# The angle $\theta$ lies in Quadrant IV with point $P$ on the terminal arm and $\tan\theta=-\frac{3}{5}$?

The angle $\theta$ lies in Quadrant IV with point $P$ on the terminal arm and $\tan\theta=-\dfrac{3}{5}$? My friend explained that.

I'm not sure if he is correct. In Quadrant IV the $\sin\theta$ and $\tan\theta$ are going to be negative numbers, from your tangent ratio of $-\dfrac{3}{5}$, the hypotenuse will be the $\sqrt{34}$. Therefore your $\sin\theta$ will be $-\dfrac{3}{\sqrt{34}}$, or more correctly written as $-\dfrac{3\sqrt{34}}{34}$, since you don't want a radical in the denominator.

I need to show full work for this type of question I don't think this cuts it...

$(1)$ First finishing on your work, for $\,\tan\theta = \left(-\dfrac{3}{5}\right),\;$ if $\,\sin\theta < 0,\,$ we'd also need

$$\cos\theta = \dfrac{5}{\sqrt{34}} = \dfrac{5 \sqrt{34}}{34} > 0.\;$$ This makes sense since

$$\;\tan\theta = \dfrac{\sin\theta}{\cos\theta} = \dfrac{\frac{-3\sqrt{34}}{34}}{\frac{5\sqrt{34}}{34}} = \left(-\dfrac 35\right).$$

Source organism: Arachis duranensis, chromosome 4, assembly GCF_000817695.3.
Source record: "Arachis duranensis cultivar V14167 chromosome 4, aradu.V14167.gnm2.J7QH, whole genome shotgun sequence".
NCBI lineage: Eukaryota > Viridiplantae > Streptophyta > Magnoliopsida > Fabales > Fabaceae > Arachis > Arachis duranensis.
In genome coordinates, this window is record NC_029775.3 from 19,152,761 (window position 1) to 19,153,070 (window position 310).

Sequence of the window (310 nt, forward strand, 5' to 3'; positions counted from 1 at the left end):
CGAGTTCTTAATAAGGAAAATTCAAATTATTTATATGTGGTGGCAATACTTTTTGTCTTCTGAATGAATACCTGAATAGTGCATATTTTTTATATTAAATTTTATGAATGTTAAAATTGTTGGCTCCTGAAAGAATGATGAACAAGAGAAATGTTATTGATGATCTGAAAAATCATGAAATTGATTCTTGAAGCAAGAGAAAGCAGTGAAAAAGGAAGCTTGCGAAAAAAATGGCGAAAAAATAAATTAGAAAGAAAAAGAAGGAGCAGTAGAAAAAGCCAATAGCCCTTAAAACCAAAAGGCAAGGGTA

This, together with your work, gives that $P$ would then be in the fourth quadrant.

$(2)$ But... $P$ could also be located in Quadrant II: Since $\;\tan\theta = \dfrac{\sin\theta}{\cos\theta} = \left(-\dfrac 35\right)\lt 0,\;$ then exactly one of $\cos\theta, \sin \theta\,$ must be negative. $(1)$ gives one possible way this can happen.

But we might also have that $\cos \theta \lt 0, \sin\theta > 0$, putting $P$ in Quadrant II.

$$\;\tan\theta = \dfrac{\sin\theta}{\cos\theta} = \dfrac{\frac{3\sqrt{34}}{34}}{\frac{-5\sqrt{34}}{34}} = \left(-\dfrac 35\right).$$

Recall that $\,\sin\theta\,$ corresponds to the $\,y$-coordinate of $\,P\,$ in a unit circle, and $\,\cos \theta\,$ with its $\,x$-coordinate. When $\,x > 0\,$ and $\,y< 0,\,$ $\,(x, y)\,$ is in the Fourth Quadrant; when $\,x \lt 0,\;\text{and}\; y\gt 0,\;$ $(x, y)\,$ is in the Second Quadrant.